Highest Level of new Incorporations in India in Seven Years (July 2020)

Highest Level of new Incorporations in India in Seven Years (July 2020)

In the middle of difficult economic times, comes unexpected good news. There have been more new incorporations of firms in India in the month of July than in the previous seven years. This brings hope in the middle of the ongoing coronavirus crisis, which is causing havoc to the economy of the country. It seems to indicate that once the pandemic moves on, India should be on the road to continue its economic growth.

A Light at the End of the Tunnel

While most economic indicators are currently in the red in India, there is a reason to be optimistic for the near future. The increase in demands for company registration number in India has been so strong in the month of July, that it surpassed all previous months over the last seven years. This was quite unexpected as the GDP went down by close to 24% over the last year, during the first two quarters of 2020. It would seem like a revival of the Indian economy will take place once the lockdown measures will be removed.

What this shows, in clear terms, is that there is a renewed interest from investors to inject funds into the economy and new plans by entrepreneurs to create more business ventures in the country to develop new projects. All this in the midst of an incredible sanitary crisis, which shows how much these actors of the economy believe in the future of India’s growth.

In total, there were 16,487 new companies formed inside the country in July. These numbers were announced by the Ministry of Corporate Affairs. It is the highest ever, since the statistics relating to these data started in January 2013.Therefore, this number is most probably the highest ever in the history of the country. What we know is that it is three times higher than the first time these were calculated (5,508 companies were registered in January 2013).

A Continuous Return to Growth

When the lockdown was put in place, back in April, the numbers of new registered companies fell down to 3,209. From that point, it went back to growing again, moving up to 4,835 in May and then to 10,954 in June, only to culminate in July at 16,487. It is easy to imagine that this trend might have continued in August, which we shall know shortly. But this tendency leads us to think that the lockdown period saw many people wanting to change their lives and decided to do so by going into business for themselves.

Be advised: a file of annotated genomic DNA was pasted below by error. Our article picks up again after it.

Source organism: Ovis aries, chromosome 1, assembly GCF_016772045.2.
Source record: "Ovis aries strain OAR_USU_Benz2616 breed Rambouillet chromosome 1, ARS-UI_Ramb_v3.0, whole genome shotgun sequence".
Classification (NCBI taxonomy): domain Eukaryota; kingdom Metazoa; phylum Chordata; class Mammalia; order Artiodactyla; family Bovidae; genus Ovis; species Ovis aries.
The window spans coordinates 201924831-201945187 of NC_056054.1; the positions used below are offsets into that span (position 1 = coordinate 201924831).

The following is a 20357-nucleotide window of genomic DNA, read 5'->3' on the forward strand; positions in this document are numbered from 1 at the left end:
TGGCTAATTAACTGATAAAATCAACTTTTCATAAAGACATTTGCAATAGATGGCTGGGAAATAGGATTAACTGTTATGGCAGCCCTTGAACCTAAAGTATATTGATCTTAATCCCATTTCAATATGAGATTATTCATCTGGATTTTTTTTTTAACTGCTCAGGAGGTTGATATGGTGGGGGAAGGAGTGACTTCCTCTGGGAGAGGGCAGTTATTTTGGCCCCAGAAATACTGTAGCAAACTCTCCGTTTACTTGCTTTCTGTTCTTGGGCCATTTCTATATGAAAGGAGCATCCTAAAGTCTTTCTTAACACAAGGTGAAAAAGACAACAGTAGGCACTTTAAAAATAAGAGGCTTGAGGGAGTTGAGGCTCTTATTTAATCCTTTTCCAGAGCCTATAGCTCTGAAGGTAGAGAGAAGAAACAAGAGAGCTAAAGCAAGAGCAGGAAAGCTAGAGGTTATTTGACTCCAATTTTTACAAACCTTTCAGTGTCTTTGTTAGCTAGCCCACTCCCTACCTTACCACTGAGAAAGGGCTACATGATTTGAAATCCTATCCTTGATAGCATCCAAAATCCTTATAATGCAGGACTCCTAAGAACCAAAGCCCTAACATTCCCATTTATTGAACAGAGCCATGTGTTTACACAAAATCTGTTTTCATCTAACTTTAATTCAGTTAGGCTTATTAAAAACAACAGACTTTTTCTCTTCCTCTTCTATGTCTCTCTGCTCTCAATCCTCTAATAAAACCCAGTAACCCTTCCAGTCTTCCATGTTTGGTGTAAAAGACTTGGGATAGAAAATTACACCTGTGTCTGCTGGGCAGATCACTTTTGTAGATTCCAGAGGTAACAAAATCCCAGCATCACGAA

However, it is only in the long-run that we will know how strong this movement is. It is one thing to open a company but it is another to invest in it. The capitalization of these new firms will determine the strength of this movement; not the number of new companies. For now, the total authorized capital of all companies set up in July is Rs 2,294 crores. But the Director of the Centre for Monitoring Indian Economy (CMIE), a business information company and think tank, says that the simple fact that so many new companies were registered is a clear indication of the will to invest. How much will that investment be? Only the future will tell.

A Change in Economic Activities Post-Pandemic

This increase in registration numbers given out is not only a change in global activity, but also an indicator of change in particular sectors. One thing that the pandemic has shown is that the agricultural sector is currently the strongest one in India. It withstood the crisis, remaining in the positive side in terms of growth, by close to 4% (in comparison to a general decline of 24%). This did not go unnoticed by the economic players as the numbers of registered companies in this sector grew from 138 in April to 903 in July.

The fact that farm activity was exempted from the lockdown must have played a part in the interest of the sector. The result is that the share of farm and allies sector companies saw an increase in new companies that was constant from April (+4.3%) to July (+5.4%). This helped to create more employment in the sector as well.

The same growth was noticed in terms of registration of industrial companies. There were 803 manufactures formed in the month of April, which represent 25% of the total amount and it went up to 5,041 in July for a global percentage of 30.5%. Service companies experienced and even stronger increase as they went from 2,268 in April to 10,543 in July.

Will this important addition of companies’ registration in India translate into a return of India’s economic growth? That is certainly what most economists are thinking right now. In fact, the country’s future is not in doubt in any way. Yes, the coronavirus has hit the country’s economy in a very hard way, but the last few years have shown that India is one of the most prominent economic actors of the world, and it should remain so for a long time.

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